Those of you with any interest in the Premier League will have spotted that the special one, who is now happy, has been behaving rather differently this time around as Chelsea manager. There are fewer of the witty, off-hand comments regularly appearing in his post-match or other interviews during his first spell at Stamford Bridge. Instead, there is, for the most part, a much more calculated behaviour in the presence of the media. Jose is right to be like this. The media are out to get him and anyone in his position should be careful what they say. However, I argue here, this is not the reason why he is doing it, nor is it that he is more mature this time around, true as this may be. The media were out to get him already when he declared himself special in 2004, but there are a few major differences between now and then.
Firstly, then, in addition to being special (which indeed he is), he had space for success. Chelsea had not won the premier league or the top division title for 50 years and had limited European silverware to show. Mourinho’s Chelsea took the league by storm and became deserving champions twice, alongside winning the FA cup, league cup and a couple of other titles on the way, with a team that also played great football. The Champion’s league, which was Abramovich’s target, escaped him but there was still a general feeling of a successful tenure even when Jose left Chelsea. When he left, Chelsea was the team to beat, instead of (or at worst alongside) Man Utd.
Second, at a personal level, Jose was beating his personal competition as a manager, hands down. All other managers ended up below him in the league, he won more than almost everybody else in their whole careers, with the exception of Arsene Wenger and SIr Alex. Wenger finished below Jose every year and won nothing as a direct competitor, so Jose could claim one over him, notwithstanding that Wenger was, and still is, claiming an unparalleled financial victory over all his opponents, bar none. At that point, the Premier league trophy mattered more to the cost-no-object chairman and Jose gave him that. The trophy at a humongous but irrelevant cost. Sir Alex was a different matter as he was always going to have more titles under his belt since he had been in his place since the 16th century so the battle was different. One-to-one, Jose won more victories and more trophies for which they were competing against each other, and this continued after Jose left Chelsea, in the Champions League.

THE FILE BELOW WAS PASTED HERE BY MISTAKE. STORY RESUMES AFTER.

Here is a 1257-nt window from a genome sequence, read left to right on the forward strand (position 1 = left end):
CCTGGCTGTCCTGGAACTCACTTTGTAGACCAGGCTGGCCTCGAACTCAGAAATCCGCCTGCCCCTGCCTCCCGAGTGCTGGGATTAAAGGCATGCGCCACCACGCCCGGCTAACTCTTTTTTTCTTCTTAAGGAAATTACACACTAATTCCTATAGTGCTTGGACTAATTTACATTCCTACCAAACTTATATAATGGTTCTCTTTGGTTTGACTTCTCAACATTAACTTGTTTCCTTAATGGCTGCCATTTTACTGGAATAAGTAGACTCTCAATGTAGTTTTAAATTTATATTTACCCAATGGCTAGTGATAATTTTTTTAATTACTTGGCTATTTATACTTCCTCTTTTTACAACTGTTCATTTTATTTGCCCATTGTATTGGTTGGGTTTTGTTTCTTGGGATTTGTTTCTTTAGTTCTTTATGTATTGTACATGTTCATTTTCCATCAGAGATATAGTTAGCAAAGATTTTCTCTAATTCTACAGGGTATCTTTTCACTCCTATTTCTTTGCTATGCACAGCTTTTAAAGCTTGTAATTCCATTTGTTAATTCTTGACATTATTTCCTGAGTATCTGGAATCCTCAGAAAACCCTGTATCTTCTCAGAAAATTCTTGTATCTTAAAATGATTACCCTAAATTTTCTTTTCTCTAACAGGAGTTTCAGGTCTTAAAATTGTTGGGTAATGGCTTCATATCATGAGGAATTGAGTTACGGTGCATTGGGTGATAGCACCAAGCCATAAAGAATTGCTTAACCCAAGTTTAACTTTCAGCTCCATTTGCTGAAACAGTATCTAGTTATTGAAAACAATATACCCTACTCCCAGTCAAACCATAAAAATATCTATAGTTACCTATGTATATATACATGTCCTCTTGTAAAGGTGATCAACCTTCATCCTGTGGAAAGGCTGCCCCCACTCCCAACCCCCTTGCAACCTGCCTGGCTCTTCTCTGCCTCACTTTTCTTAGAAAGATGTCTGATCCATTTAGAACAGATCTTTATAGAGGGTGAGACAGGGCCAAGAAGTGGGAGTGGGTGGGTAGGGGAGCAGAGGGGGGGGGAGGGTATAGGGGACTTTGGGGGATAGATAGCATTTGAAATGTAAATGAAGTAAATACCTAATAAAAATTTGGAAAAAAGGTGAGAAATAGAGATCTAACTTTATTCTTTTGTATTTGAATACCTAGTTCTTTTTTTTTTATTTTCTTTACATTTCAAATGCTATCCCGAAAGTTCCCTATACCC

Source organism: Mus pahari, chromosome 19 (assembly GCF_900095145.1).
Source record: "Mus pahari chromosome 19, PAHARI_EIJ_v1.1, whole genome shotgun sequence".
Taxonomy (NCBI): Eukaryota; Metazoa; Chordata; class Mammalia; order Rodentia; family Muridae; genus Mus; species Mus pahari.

Third, Jose won over the media upon his arrival the first time around. From the first moment he played their game, told them how to pronounce his name, told them he was special, put them in their place and kept it like this, endearing himself to them and lots of fans who were sick and tired of interviews of the “yeah, we was great tonight, gotta give it to the lads, we fully deserved to win, no question about it” offered by most of Jose’s competitors. Jose looked angry when he was angry, sad when sad, chuffed to bits when he was, and so on, and offered this with an accent and some charming comments obviously verbatim translated from his native Portuguese. Fantastic. What’s not to love?
And then, there was the second coming.
Jose left Real Madrid and came back displacing Rafa Benitez who wasn’t really doing a bad job but was tagged “an interim manager” from his first day, letting everybody know he was not important and due to be kicked out when Abramovich and Jose fell in love again in the summer. Jose took over a team with 4 Brazilian internationals, 2 Spanish world champions, possibly the best goalkeeper in the world, African footballer of the year 2013 and 2007 – and then bought in Eto’o, the African footballer of the year 2006 and 2009 – and a selection of other world class international players (…but also, admittedly Terry, Lampard and Ashley Cole). Many of them had won the Champion’s league, several with Chelsea in 2012, while the majority had won the Europa league with Chelsea in 2013.